When the Wind Blows
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When the Wind Blows has one of those outrageous premises that you either buy into (a girl with wings?), or you don't. Fortunately, Blair Brown's narration helps you suspend disbelief. Brown, the multi-Emmy-nominated star of the classic TV series The Days and Nights of Molly Dodd, reads the story with more authority than the plot seems to merit. But as urgent and forceful as she is with the central narration, she's even better when reading the first-person passages in the voice of Frannie O'Neill, the widowed veterinarian at the center of this James Patterson thriller. That's when she gives the story real heart, a desperately needed humanity in the midst of all the cloning and genetic tinkering. (Running time: six hours, four cassettes) --Lou Schuler
From Library Journal
Patterson (Cat and Mouse, Audio Reviews, LJ 10/1/98) brings together three interesting characters in this story of genetic testing, abuse of power, and murder. Frannie O'Neill is a veterinarian trying to escape the pain of the murder of her husband, a young doctor in a local Denver hospital. Kit Harrison is an FBI agent trying to escape family problems and a nonsupportive boss who is unwilling to let him continue to work on a series of cases, including the murder of Frannie's husband. Max, a young girl raised in a lab, has brains, pluck, and the ability to fly. These three people are brought together and eventually find friendship, love, and a way to stop the genetic experiments to create a new breed of children like Max. Diehard Patterson fans will enjoy this book; others may find the violence especially uncomfortable and may not like how the children are treated. However, the relationships among the characters are interesting, and readers will cheer Max and how she escapes and beats her captors. Blair Brown does an acceptable job with her performance. For public libraries with large mystery collections.ADanna Bell-Russel, Natl. Digital Lib., Library of Congress, Washington, DC
Copyright 1999 Reed Business Information, Inc.
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Top Customer Reviews
Patterson changes the perspective from which the story is told from time to time; sometimes writing in first person from the point of view of lead character and veterenarian Frannie O'Niell, then changing to first person from the point of view of Kit Harrison, then changing to third person. This doesn't particularly achieve anything and gives the story a rather disjointed feel.
Overall the whole book comes across as a very predictable journey down the rather tired road of "all scientists are evil meddlers who don't know what they're doing". Amusing enough to read if you have the spare time, but if not then I would stick to the real X-Files series - at least they were able to entertain without having a half-hearted agenda to follow.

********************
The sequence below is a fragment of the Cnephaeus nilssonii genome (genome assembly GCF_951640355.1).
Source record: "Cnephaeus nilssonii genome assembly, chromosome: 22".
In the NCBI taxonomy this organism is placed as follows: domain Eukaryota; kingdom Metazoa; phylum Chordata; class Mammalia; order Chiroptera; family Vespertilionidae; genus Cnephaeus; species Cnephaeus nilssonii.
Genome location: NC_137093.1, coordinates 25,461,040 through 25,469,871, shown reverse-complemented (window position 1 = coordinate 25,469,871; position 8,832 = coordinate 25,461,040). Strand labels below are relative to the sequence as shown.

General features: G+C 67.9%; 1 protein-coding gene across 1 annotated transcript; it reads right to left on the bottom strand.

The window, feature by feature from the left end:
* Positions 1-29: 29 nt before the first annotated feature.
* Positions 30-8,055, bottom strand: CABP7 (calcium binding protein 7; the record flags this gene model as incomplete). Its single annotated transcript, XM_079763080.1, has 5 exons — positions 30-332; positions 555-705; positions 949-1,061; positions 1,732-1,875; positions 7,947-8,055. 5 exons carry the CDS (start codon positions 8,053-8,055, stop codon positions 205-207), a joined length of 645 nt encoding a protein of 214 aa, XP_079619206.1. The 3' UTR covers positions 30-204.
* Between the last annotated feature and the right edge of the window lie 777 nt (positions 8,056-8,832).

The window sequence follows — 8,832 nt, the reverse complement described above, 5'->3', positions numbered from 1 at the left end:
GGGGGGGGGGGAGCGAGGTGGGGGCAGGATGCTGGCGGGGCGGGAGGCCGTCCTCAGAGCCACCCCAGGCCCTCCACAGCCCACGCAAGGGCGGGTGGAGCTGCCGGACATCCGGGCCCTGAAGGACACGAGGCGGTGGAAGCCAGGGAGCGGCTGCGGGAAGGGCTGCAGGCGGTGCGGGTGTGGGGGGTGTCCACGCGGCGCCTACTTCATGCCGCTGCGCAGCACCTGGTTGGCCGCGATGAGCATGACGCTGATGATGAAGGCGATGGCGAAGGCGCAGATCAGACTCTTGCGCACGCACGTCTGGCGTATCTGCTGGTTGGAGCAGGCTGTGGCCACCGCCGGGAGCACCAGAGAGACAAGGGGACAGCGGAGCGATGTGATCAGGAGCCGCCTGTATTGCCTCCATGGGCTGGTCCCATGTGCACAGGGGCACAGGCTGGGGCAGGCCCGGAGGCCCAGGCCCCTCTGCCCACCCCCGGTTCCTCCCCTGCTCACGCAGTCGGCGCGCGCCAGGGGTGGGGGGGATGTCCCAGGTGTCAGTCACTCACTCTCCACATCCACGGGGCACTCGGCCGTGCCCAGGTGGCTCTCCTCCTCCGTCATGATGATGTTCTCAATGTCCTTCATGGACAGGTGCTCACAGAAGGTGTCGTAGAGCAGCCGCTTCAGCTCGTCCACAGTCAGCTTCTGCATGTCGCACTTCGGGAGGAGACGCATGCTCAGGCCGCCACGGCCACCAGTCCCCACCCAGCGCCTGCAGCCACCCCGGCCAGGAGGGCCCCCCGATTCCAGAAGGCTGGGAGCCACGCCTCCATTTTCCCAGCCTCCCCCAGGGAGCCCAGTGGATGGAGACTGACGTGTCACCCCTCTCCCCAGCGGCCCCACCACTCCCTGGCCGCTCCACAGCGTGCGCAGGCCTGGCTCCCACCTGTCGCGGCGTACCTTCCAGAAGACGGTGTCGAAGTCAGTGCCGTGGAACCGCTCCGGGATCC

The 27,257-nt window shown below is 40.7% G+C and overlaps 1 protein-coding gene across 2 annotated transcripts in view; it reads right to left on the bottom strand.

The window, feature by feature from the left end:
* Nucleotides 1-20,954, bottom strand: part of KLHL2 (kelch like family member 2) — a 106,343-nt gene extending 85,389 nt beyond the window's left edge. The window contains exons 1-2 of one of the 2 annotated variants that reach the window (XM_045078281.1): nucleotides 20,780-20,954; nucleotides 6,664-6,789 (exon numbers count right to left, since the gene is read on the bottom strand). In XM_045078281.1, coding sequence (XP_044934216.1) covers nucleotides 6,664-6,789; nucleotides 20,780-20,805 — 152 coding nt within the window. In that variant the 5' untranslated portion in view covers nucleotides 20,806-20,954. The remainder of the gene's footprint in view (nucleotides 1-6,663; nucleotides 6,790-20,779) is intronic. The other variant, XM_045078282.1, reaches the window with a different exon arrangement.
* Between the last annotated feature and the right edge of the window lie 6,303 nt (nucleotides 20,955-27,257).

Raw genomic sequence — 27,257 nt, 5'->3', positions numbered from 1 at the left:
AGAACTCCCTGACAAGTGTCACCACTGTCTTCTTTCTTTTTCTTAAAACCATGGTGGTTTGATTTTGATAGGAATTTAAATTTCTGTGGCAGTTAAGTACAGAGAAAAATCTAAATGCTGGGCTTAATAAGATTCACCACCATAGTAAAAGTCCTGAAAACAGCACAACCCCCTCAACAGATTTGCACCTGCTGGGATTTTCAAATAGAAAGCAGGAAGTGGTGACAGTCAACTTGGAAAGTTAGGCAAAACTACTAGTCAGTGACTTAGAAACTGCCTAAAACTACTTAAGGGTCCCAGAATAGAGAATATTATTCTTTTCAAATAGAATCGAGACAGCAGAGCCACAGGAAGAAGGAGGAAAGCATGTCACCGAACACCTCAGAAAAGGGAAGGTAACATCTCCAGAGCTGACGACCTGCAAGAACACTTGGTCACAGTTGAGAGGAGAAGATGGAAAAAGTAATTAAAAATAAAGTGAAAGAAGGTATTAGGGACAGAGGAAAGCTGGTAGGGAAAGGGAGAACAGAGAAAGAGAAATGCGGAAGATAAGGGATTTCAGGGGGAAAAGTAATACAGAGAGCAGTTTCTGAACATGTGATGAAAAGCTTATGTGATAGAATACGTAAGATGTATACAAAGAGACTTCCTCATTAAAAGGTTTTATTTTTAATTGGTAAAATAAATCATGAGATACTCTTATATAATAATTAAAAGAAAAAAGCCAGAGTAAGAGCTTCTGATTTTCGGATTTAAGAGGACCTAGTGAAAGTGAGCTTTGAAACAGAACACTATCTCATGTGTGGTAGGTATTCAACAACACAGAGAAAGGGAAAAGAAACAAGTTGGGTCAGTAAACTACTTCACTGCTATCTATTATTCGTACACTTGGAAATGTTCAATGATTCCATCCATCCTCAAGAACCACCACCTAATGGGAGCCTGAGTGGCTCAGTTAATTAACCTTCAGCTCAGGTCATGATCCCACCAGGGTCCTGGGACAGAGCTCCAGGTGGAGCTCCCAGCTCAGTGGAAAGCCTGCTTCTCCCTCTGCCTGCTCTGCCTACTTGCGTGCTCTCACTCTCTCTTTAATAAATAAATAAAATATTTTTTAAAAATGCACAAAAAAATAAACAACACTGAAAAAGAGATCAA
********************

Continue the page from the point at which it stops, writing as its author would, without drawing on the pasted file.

I'll award this book five stars, because I read the book in three sittings, and it even puts the likes of Cornwell and Archer down a few levels in the writing scene.
Well done Patterson, yet another brilliant book.
And to top it all off, the writing is just weird. Clearly at some point in his formative years as a writer, somebody told Patterson not to use the word "said." He resorts to a lot of awkward and occasionally just plain wrong sentence structure to avoid the use of this horrible, terrible, no good, very bad word. There is some gratuitous cursing, though.
Bottom line: save your money. If you want to read about animal experimentation, HG Wells did it better in "The Island of Doctor Moreau." If you want to read about adults misusing special children for their own ends, read Orson Scott Card's "Ender's Game." Don't waste your time on this one.
Most recent customer reviews
I gave it as a gift to my mom and have not read it yet, I am sure it will be a nail biter as they always are. Mom read it in a day, so I would say a nail biter.Published on Feb. 10 2012 by jordan brookes
James Patterson was an author recommended to me but I unfortunately bought his When the Wind Blows first. I liked the short chapters. Read morePublished on July 14 2004
This book is quite different to Pasttersons other novels. It was a fresh surprise. A great mystery with a twist of sci-fi. Read morePublished on May 29 2004 by K. Rosales
This book is absolutley one of the worst books that I have read, and I'm a compulsive reader. How this trash ever got published I haven't a clue!!! Read morePublished on May 24 2004 by Soundman
This book is umpredictably dispointing. It's a completely non-sense thriler. By the way, Patterson is umpredictable himself: very good books mxed with bad ones.Published on March 12 2004 by Paulo Renato
I have always been a James Patterson fan and thought his books were among the best. However, When The Wind Blows is by far the very worst disjointed book he has ever written. Read morePublished on Jan. 14 2004
James Patterson's "When the Wind Blows" is truly genius at work. This page turner about six young, winged children and the people who are pulled into the story will truly... Read morePublished on Dec 18 2003 by DLF3113